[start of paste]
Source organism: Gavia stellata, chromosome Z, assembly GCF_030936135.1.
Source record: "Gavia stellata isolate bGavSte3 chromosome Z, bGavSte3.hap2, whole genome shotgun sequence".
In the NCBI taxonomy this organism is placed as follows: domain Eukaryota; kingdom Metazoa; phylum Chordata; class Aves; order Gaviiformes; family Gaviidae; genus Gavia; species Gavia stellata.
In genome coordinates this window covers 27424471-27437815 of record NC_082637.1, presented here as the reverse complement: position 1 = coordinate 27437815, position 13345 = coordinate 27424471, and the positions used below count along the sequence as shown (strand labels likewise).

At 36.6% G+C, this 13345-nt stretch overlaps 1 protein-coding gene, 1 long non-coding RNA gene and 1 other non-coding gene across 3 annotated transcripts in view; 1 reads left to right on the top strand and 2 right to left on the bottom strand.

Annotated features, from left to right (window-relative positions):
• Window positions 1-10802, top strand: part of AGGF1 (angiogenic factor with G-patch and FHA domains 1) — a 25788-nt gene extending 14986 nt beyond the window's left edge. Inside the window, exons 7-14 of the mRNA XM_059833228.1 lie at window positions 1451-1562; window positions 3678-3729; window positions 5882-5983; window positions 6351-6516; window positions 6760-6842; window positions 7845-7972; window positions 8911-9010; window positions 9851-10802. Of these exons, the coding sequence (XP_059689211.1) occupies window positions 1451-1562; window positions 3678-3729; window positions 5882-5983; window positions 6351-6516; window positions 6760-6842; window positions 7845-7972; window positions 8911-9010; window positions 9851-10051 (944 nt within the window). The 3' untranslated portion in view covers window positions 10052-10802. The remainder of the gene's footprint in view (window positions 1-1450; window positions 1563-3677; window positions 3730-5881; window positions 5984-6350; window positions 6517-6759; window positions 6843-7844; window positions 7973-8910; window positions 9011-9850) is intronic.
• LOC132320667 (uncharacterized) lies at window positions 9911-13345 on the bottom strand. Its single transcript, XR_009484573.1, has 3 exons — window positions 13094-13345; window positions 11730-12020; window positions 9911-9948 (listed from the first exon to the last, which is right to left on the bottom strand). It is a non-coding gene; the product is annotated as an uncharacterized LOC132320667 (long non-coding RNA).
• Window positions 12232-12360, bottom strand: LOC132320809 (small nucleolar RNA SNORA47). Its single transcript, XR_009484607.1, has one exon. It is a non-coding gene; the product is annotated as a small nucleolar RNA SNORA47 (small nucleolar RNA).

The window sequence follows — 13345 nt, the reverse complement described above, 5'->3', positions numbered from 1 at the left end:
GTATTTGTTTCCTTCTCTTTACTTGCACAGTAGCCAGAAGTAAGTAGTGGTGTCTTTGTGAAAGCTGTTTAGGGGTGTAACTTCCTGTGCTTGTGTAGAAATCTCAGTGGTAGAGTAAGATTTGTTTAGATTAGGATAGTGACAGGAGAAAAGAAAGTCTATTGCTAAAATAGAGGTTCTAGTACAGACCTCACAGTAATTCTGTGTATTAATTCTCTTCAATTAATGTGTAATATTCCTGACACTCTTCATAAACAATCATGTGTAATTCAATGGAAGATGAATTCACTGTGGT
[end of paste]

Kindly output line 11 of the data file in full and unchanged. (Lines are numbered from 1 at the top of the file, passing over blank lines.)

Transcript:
GTATTTGTTTCCTTCTCTTTACTTGCACAGTAGCCAGAAGTAAGTAGTGGTGTCTTTGTGAAAGCTGTTTAGGGGTGTAACTTCCTGTGCTTGTGTAGAAATCTCAGTGGTAGAGTAAGATTTGTTTAGATTAGGATAGTGACAGGAGAAAAGAAAGTCTATTGCTAAAATAGAGGTTCTAGTACAGACCTCACAGTAATTCTGTGTATTAATTCTCTTCAATTAATGTGTAATATTCCTGACACTCTTCATAAACAATCATGTGTAATTCAATGGAAGATGAATTCACTGTGGT